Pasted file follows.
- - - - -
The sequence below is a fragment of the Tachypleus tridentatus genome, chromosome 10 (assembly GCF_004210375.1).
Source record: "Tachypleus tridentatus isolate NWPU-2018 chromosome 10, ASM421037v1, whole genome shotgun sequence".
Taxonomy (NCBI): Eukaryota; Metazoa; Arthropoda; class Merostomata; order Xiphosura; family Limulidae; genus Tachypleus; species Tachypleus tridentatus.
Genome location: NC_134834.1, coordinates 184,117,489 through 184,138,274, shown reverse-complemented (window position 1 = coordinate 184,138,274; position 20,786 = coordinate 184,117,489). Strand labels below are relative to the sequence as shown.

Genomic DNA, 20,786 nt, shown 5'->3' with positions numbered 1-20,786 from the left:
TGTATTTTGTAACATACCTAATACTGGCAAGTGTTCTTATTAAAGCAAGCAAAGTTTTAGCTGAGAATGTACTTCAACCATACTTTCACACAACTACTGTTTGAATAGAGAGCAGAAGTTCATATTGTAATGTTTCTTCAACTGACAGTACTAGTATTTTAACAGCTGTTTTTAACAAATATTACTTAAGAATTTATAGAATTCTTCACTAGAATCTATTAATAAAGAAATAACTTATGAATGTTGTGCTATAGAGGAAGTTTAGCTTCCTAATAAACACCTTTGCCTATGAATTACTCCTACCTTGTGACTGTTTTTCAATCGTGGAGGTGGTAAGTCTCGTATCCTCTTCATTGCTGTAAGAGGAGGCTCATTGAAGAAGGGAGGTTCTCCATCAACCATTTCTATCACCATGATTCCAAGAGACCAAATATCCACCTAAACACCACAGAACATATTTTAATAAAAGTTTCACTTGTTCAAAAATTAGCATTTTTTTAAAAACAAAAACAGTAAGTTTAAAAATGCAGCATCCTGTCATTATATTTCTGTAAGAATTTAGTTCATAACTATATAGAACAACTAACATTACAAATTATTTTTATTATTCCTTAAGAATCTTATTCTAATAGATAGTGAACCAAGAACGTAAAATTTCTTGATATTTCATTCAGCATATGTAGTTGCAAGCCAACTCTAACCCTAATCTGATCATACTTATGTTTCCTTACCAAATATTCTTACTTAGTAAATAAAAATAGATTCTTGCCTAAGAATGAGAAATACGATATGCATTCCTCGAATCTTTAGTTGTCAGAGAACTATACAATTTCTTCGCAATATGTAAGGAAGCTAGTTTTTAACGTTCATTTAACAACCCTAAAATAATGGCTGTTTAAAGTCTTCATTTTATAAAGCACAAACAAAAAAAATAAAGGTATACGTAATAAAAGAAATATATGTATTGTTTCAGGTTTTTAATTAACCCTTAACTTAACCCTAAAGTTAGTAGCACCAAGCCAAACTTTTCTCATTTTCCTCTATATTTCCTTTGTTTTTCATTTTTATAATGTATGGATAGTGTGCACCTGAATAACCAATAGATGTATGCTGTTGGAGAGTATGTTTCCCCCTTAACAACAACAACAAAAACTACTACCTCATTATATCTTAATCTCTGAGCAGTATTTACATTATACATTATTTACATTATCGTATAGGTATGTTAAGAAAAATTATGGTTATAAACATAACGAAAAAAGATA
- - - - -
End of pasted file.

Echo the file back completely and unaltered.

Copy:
The sequence below is a fragment of the Tachypleus tridentatus genome, chromosome 10 (assembly GCF_004210375.1).
Source record: "Tachypleus tridentatus isolate NWPU-2018 chromosome 10, ASM421037v1, whole genome shotgun sequence".
Taxonomy (NCBI): Eukaryota; Metazoa; Arthropoda; class Merostomata; order Xiphosura; family Limulidae; genus Tachypleus; species Tachypleus tridentatus.
Genome location: NC_134834.1, coordinates 184,117,489 through 184,138,274, shown reverse-complemented (window position 1 = coordinate 184,138,274; position 20,786 = coordinate 184,117,489). Strand labels below are relative to the sequence as shown.

Genomic DNA, 20,786 nt, shown 5'->3' with positions numbered 1-20,786 from the left:
TGTATTTTGTAACATACCTAATACTGGCAAGTGTTCTTATTAAAGCAAGCAAAGTTTTAGCTGAGAATGTACTTCAACCATACTTTCACACAACTACTGTTTGAATAGAGAGCAGAAGTTCATATTGTAATGTTTCTTCAACTGACAGTACTAGTATTTTAACAGCTGTTTTTAACAAATATTACTTAAGAATTTATAGAATTCTTCACTAGAATCTATTAATAAAGAAATAACTTATGAATGTTGTGCTATAGAGGAAGTTTAGCTTCCTAATAAACACCTTTGCCTATGAATTACTCCTACCTTGTGACTGTTTTTCAATCGTGGAGGTGGTAAGTCTCGTATCCTCTTCATTGCTGTAAGAGGAGGCTCATTGAAGAAGGGAGGTTCTCCATCAACCATTTCTATCACCATGATTCCAAGAGACCAAATATCCACCTAAACACCACAGAACATATTTTAATAAAAGTTTCACTTGTTCAAAAATTAGCATTTTTTTAAAAACAAAAACAGTAAGTTTAAAAATGCAGCATCCTGTCATTATATTTCTGTAAGAATTTAGTTCATAACTATATAGAACAACTAACATTACAAATTATTTTTATTATTCCTTAAGAATCTTATTCTAATAGATAGTGAACCAAGAACGTAAAATTTCTTGATATTTCATTCAGCATATGTAGTTGCAAGCCAACTCTAACCCTAATCTGATCATACTTATGTTTCCTTACCAAATATTCTTACTTAGTAAATAAAAATAGATTCTTGCCTAAGAATGAGAAATACGATATGCATTCCTCGAATCTTTAGTTGTCAGAGAACTATACAATTTCTTCGCAATATGTAAGGAAGCTAGTTTTTAACGTTCATTTAACAACCCTAAAATAATGGCTGTTTAAAGTCTTCATTTTATAAAGCACAAACAAAAAAAATAAAGGTATACGTAATAAAAGAAATATATGTATTGTTTCAGGTTTTTAATTAACCCTTAACTTAACCCTAAAGTTAGTAGCACCAAGCCAAACTTTTCTCATTTTCCTCTATATTTCCTTTGTTTTTCATTTTTATAATGTATGGATAGTGTGCACCTGAATAACCAATAGATGTATGCTGTTGGAGAGTATGTTTCCCCCTTAACAACAACAACAAAAACTACTACCTCATTATATCTTAATCTCTGAGCAGTATTTACATTATACATTATTTACATTATCGTATAGGTATGTTAAGAAAAATTATGGTTATAAACATAACGAAAAAAGATA